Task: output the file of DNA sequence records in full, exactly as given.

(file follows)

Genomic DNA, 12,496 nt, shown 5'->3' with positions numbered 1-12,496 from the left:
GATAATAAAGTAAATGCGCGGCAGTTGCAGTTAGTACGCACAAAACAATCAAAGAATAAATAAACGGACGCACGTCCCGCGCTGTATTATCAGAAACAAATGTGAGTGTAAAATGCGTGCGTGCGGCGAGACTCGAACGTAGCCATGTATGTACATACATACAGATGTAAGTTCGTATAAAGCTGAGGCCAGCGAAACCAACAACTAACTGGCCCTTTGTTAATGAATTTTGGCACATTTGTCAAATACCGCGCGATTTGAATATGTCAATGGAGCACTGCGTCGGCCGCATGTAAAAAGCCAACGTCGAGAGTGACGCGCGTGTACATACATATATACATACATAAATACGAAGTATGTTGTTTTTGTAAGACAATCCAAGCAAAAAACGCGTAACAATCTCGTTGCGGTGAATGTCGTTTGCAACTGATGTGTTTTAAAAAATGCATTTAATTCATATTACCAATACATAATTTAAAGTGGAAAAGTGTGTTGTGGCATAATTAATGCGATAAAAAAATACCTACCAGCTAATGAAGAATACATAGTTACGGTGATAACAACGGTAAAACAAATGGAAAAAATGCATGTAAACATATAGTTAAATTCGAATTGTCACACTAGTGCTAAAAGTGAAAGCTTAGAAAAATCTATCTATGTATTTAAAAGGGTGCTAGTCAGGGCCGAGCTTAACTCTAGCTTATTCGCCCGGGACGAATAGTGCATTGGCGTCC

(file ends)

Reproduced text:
Genomic DNA, 12,496 nt, shown 5'->3' with positions numbered 1-12,496 from the left:
GATAATAAAGTAAATGCGCGGCAGTTGCAGTTAGTACGCACAAAACAATCAAAGAATAAATAAACGGACGCACGTCCCGCGCTGTATTATCAGAAACAAATGTGAGTGTAAAATGCGTGCGTGCGGCGAGACTCGAACGTAGCCATGTATGTACATACATACAGATGTAAGTTCGTATAAAGCTGAGGCCAGCGAAACCAACAACTAACTGGCCCTTTGTTAATGAATTTTGGCACATTTGTCAAATACCGCGCGATTTGAATATGTCAATGGAGCACTGCGTCGGCCGCATGTAAAAAGCCAACGTCGAGAGTGACGCGCGTGTACATACATATATACATACATAAATACGAAGTATGTTGTTTTTGTAAGACAATCCAAGCAAAAAACGCGTAACAATCTCGTTGCGGTGAATGTCGTTTGCAACTGATGTGTTTTAAAAAATGCATTTAATTCATATTACCAATACATAATTTAAAGTGGAAAAGTGTGTTGTGGCATAATTAATGCGATAAAAAAATACCTACCAGCTAATGAAGAATACATAGTTACGGTGATAACAACGGTAAAACAAATGGAAAAAATGCATGTAAACATATAGTTAAATTCGAATTGTCACACTAGTGCTAAAAGTGAAAGCTTAGAAAAATCTATCTATGTATTTAAAAGGGTGCTAGTCAGGGCCGAGCTTAACTCTAGCTTATTCGCCCGGGACGAATAGTGCATTGGCGTCC